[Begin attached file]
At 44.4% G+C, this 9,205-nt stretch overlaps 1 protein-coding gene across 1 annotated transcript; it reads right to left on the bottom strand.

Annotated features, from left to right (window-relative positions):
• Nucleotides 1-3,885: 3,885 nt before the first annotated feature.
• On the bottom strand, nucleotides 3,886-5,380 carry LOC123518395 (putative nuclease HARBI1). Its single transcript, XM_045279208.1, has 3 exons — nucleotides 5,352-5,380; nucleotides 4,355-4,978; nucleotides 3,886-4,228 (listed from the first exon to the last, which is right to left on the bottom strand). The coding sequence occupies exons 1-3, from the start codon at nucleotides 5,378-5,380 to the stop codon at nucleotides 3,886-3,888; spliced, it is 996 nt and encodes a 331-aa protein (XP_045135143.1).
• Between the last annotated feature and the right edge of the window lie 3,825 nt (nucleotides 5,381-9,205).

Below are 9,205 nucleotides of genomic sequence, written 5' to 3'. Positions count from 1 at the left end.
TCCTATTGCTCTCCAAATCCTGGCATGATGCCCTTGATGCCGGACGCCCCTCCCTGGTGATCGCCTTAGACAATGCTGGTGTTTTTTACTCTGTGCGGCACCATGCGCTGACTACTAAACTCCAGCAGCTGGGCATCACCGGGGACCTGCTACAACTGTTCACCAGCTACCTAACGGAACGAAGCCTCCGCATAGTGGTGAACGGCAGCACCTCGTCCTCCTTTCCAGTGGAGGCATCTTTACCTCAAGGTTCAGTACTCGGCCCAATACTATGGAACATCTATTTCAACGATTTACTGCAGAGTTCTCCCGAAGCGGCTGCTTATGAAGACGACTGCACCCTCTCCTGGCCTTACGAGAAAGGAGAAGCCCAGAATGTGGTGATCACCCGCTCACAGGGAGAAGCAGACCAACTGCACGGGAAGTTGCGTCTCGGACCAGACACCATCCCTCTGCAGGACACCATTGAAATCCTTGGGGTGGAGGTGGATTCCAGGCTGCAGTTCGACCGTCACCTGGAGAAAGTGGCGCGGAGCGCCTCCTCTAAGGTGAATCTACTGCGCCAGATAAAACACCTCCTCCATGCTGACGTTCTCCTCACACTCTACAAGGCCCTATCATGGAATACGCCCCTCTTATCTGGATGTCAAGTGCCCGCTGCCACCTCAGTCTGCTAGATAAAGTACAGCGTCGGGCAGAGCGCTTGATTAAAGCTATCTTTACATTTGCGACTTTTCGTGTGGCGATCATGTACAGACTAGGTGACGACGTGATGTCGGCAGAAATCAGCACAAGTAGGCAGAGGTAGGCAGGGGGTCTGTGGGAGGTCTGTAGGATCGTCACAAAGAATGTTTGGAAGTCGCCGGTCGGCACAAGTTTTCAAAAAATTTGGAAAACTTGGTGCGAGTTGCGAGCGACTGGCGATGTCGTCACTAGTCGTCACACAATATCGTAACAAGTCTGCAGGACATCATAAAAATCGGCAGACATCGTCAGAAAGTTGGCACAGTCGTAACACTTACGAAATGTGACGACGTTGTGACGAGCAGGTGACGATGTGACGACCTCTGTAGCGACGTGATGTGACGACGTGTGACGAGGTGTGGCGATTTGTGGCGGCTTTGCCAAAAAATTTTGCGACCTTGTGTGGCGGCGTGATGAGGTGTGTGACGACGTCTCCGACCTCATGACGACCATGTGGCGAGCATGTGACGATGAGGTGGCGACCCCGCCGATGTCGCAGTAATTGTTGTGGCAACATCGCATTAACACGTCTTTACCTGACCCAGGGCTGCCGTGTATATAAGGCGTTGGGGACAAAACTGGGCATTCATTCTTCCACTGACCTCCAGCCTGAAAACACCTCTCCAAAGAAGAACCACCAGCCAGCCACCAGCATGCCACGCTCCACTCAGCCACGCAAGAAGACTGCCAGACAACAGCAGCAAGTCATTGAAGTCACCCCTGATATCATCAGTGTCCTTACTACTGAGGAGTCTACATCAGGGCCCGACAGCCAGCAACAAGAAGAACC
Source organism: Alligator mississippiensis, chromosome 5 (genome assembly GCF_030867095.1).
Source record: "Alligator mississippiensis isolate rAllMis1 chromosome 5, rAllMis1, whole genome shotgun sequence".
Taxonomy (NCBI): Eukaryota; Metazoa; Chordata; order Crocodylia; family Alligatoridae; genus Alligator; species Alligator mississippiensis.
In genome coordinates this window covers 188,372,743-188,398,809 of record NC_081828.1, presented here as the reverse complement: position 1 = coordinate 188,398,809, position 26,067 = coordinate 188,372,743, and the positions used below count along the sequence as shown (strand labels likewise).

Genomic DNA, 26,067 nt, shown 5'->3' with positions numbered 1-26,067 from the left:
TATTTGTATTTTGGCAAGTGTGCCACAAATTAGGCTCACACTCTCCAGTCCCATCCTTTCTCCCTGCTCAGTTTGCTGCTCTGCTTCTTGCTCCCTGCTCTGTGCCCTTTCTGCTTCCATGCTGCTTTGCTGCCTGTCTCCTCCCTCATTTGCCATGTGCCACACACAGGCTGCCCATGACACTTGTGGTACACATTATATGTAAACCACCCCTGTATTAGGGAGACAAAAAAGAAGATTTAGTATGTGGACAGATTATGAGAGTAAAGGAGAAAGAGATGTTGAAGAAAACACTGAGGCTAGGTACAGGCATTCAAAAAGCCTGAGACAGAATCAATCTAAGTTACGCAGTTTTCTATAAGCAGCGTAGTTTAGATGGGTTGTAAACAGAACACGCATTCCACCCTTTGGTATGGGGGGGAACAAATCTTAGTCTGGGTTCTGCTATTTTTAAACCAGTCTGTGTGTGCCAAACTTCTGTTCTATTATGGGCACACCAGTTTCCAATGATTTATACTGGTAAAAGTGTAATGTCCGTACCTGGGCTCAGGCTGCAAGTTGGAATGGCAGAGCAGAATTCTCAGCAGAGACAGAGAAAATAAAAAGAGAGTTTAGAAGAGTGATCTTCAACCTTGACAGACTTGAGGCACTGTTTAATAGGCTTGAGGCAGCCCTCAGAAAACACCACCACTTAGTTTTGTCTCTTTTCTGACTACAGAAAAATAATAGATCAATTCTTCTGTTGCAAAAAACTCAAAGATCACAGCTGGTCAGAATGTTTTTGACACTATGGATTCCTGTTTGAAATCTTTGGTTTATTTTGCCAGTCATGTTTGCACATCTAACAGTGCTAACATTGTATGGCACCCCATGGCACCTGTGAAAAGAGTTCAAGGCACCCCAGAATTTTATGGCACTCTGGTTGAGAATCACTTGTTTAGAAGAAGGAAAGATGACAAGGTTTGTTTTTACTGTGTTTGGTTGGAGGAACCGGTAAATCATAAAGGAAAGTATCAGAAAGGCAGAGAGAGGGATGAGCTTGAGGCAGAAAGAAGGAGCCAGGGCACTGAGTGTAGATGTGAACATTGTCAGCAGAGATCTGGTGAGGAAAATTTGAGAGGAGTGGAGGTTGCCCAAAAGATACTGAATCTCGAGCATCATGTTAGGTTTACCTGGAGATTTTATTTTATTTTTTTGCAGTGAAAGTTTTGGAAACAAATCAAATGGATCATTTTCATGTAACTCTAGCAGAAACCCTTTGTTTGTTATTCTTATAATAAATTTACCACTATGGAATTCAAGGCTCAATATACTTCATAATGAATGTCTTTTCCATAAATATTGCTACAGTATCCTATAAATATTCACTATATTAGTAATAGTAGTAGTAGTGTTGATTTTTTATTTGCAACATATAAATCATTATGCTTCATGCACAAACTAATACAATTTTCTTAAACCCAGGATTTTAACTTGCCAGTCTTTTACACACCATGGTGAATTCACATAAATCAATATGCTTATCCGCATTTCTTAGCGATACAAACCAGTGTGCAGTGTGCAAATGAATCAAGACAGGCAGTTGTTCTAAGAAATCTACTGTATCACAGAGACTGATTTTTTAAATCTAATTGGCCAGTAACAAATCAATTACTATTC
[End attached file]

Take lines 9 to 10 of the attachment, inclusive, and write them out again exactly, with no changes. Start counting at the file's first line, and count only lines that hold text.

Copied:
Source record: "Alligator mississippiensis isolate rAllMis1 chromosome 5, rAllMis1, whole genome shotgun sequence".
Taxonomy (NCBI): Eukaryota; Metazoa; Chordata; order Crocodylia; family Alligatoridae; genus Alligator; species Alligator mississippiensis.